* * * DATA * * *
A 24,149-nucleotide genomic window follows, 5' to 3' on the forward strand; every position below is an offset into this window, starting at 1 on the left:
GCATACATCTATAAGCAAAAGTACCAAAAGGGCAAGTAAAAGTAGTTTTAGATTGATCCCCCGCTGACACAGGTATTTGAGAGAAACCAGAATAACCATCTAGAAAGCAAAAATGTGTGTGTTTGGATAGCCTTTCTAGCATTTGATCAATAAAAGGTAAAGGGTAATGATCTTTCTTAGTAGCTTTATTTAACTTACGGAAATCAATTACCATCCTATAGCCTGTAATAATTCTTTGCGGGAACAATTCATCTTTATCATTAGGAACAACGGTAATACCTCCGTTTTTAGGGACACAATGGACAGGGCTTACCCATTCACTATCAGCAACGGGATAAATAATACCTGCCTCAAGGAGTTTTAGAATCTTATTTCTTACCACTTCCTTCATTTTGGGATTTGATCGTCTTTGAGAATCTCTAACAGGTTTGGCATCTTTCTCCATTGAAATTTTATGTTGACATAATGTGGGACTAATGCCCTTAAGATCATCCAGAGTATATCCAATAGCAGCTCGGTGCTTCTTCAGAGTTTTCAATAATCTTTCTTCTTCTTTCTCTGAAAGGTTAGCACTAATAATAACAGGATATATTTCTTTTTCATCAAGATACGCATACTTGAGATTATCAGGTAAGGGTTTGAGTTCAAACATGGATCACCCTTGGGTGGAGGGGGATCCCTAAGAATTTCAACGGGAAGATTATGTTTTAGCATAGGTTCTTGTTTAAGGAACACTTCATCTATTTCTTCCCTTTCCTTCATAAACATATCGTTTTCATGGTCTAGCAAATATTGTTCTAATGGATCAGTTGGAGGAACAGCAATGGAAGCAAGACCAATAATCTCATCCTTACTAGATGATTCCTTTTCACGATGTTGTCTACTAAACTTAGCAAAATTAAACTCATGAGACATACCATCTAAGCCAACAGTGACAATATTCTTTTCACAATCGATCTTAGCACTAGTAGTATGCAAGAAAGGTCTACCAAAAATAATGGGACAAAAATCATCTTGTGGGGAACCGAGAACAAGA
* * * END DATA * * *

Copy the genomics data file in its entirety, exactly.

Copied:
A 24,149-nucleotide genomic window follows, 5' to 3' on the forward strand; every position below is an offset into this window, starting at 1 on the left:
GCATACATCTATAAGCAAAAGTACCAAAAGGGCAAGTAAAAGTAGTTTTAGATTGATCCCCCGCTGACACAGGTATTTGAGAGAAACCAGAATAACCATCTAGAAAGCAAAAATGTGTGTGTTTGGATAGCCTTTCTAGCATTTGATCAATAAAAGGTAAAGGGTAATGATCTTTCTTAGTAGCTTTATTTAACTTACGGAAATCAATTACCATCCTATAGCCTGTAATAATTCTTTGCGGGAACAATTCATCTTTATCATTAGGAACAACGGTAATACCTCCGTTTTTAGGGACACAATGGACAGGGCTTACCCATTCACTATCAGCAACGGGATAAATAATACCTGCCTCAAGGAGTTTTAGAATCTTATTTCTTACCACTTCCTTCATTTTGGGATTTGATCGTCTTTGAGAATCTCTAACAGGTTTGGCATCTTTCTCCATTGAAATTTTATGTTGACATAATGTGGGACTAATGCCCTTAAGATCATCCAGAGTATATCCAATAGCAGCTCGGTGCTTCTTCAGAGTTTTCAATAATCTTTCTTCTTCTTTCTCTGAAAGGTTAGCACTAATAATAACAGGATATATTTCTTTTTCATCAAGATACGCATACTTGAGATTATCAGGTAAGGGTTTGAGTTCAAACATGGATCACCCTTGGGTGGAGGGGGATCCCTAAGAATTTCAACGGGAAGATTATGTTTTAGCATAGGTTCTTGTTTAAGGAACACTTCATCTATTTCTTCCCTTTCCTTCATAAACATATCGTTTTCATGGTCTAGCAAATATTGTTCTAATGGATCAGTTGGAGGAACAGCAATGGAAGCAAGACCAATAATCTCATCCTTACTAGATGATTCCTTTTCACGATGTTGTCTACTAAACTTAGCAAAATTAAACTCATGAGACATACCATCTAAGCCAACAGTGACAATATTCTTTTCACAATCGATCTTAGCACTAGTAGTATGCAAGAAAGGTCTACCAAAAATAATGGGACAAAAATCATCTTGTGGGGAACCGAGAACAAGA